Category: Timely Opportunities
You've probably heard that IRS will be making millions of ''economic impact payments'' (also called ''recovery rebates'') in the coming months to individuals to help people stay afloat during this time of economic uncertainty related to the COVID-19 crisis. Here's what you need to know about this program.
Amount of payment. IRS has started to send payments of up to $1,200 to eligible taxpayers or up to $2,400 to married couples filing joint returns. Parents will get an additional $500 for each dependent child under age 17. Thus, the payment for a married couple with two children under 17 will be $3,400.
Who is eligible. U.S. citizens and residents are eligible for a full payment if their adjusted gross income (AGI) is under $75,000 (singles or marrieds filing separately), $122,500 (heads of household), and $150,000 (joint filers). The individual must not be the dependent of another taxpayer and must have a social security number that authorizes employment in the U.S.
Phaseout based on income. For individuals whose AGI exceeds the above thresholds, the payment amount is phased out at the rate of $5 for each $100 of income. Thus, the payment is completely phased out for single filers with AGI over $99,000 and for joint filers with no children with AGI over$198,000. For a married couple with two children, the payment will be completely phased out if their AGI exceeds $218,000.
How to get a payment. The vast majority of people won't have to do anything in order to get an economic impact payment. IRS will calculate and send the payment automatically to those who are eligible. If you've already filed your 2019 tax return, IRS will use the AGI and dependents from that return to calculate the payment amount. If you haven't filed for 2019 yet, information from your 2018 return will be used.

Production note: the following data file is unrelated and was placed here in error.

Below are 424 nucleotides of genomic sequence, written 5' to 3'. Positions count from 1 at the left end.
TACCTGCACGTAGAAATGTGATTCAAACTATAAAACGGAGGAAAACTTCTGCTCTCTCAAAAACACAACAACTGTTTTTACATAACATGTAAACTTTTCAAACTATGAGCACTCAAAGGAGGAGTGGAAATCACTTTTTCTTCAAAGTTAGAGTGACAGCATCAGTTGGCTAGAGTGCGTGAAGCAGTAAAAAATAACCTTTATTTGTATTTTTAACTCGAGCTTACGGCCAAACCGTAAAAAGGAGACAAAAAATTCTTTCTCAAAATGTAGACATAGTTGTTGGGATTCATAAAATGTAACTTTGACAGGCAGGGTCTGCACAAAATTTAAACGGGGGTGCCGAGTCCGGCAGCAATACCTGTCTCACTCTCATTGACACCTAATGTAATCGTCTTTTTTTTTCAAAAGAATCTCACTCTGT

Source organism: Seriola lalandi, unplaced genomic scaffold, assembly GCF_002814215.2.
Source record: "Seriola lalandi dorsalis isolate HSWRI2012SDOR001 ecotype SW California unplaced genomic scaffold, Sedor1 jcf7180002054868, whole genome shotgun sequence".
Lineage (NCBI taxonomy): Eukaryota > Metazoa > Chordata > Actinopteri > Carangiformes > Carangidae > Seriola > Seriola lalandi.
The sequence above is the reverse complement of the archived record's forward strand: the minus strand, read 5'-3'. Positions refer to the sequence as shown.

IRS will deposit the payment directly into the bank account reflected on the tax return. If you do not have a bank account on file with IRS, visit IRS.gov and look for Filers: Get Your Payment to provide your bank account information. Otherwise a paper check will be mailed. Social security recipients who are not otherwise required to file a tax return will receive the payment directly to their bank account on record with the IRS. If a tax return is not required to be filed, individuals should visit IRS.gov and look for information for Non-Filers: Enter Payment Info Here.
People who don’t receive these payments in 2020 may still get them as tax credits when they file their 2020 tax returns, provided they qualify at that time.
For security reasons, the IRS plans to mail a letter about the economic impact payment to the taxpayer’s last known address within 15 days after the payment is paid. The letter will provide information on how the payment was made and how to report any failure to receive the payment. If a taxpayer is unsure they’re receiving a legitimate letter, the IRS urges taxpayers to visit IRS.gov first to protect against scam artists.
When will payments be sent. IRS anticipates that taxpayers who have bank account information on file will receive direct deposit payments by the end of April. IRS expects to mail checks beginning in early May and continuing over 20 weeks. Checks will be issued in reverse order based on the taxpayers adjusted gross income (AGI) with the lowest AGI filers first.
Payments nontaxable. Economic impact payments will be reported on the recipient's 2020 income tax return but will not be included in income for tax purposes.
IRS warns of scams. IRS asks taxpayers to be aware of the possibility of scams involving economic impact payments. IRS is not going to call, email or use social media to contact taxpayers to verify financial information or eligibility.
Please let your Kerkering Barberio Team Member know if you have any questions about the economic impact payments or any other COVID-19 issues.
This article was written April 15, 2020. Information is current as of that date. Please check our website periodically for changes.
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